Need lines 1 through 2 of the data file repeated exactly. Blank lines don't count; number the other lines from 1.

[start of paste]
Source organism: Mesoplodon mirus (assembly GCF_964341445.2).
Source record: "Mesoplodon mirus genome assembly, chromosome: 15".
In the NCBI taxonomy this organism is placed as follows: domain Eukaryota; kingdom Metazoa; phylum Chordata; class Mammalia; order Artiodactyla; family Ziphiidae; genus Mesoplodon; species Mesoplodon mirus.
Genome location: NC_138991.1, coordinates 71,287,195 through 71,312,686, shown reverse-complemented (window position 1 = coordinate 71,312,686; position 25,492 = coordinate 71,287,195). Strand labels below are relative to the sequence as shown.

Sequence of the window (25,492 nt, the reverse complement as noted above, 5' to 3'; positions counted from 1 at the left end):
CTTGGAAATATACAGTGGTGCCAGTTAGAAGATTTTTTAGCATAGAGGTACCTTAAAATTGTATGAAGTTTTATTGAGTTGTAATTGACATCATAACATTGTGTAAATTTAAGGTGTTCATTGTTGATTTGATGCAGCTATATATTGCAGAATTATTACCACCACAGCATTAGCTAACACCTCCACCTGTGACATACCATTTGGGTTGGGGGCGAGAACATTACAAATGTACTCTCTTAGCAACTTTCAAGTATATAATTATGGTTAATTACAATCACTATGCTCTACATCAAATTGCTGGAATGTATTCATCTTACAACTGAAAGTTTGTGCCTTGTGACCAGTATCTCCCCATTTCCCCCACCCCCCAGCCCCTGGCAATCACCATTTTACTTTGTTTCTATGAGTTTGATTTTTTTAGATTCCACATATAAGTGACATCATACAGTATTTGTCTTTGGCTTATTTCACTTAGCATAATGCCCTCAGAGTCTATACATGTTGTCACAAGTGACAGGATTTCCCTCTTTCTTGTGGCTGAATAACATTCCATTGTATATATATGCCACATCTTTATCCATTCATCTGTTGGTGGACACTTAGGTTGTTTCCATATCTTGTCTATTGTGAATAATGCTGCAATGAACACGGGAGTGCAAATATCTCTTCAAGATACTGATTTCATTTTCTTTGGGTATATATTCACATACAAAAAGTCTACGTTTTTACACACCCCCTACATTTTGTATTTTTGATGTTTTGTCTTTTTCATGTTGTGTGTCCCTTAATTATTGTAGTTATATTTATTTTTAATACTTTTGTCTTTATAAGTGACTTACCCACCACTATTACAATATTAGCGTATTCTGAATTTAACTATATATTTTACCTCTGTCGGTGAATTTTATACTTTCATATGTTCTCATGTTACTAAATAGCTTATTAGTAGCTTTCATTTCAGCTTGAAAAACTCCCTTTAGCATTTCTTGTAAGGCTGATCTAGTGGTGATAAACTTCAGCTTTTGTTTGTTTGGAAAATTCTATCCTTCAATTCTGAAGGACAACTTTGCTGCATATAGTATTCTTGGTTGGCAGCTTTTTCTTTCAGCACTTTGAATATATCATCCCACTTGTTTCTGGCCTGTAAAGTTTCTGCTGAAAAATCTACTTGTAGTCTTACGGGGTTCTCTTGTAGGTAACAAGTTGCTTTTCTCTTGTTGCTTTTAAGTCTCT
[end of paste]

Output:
Source organism: Mesoplodon mirus (assembly GCF_964341445.2).
Source record: "Mesoplodon mirus genome assembly, chromosome: 15".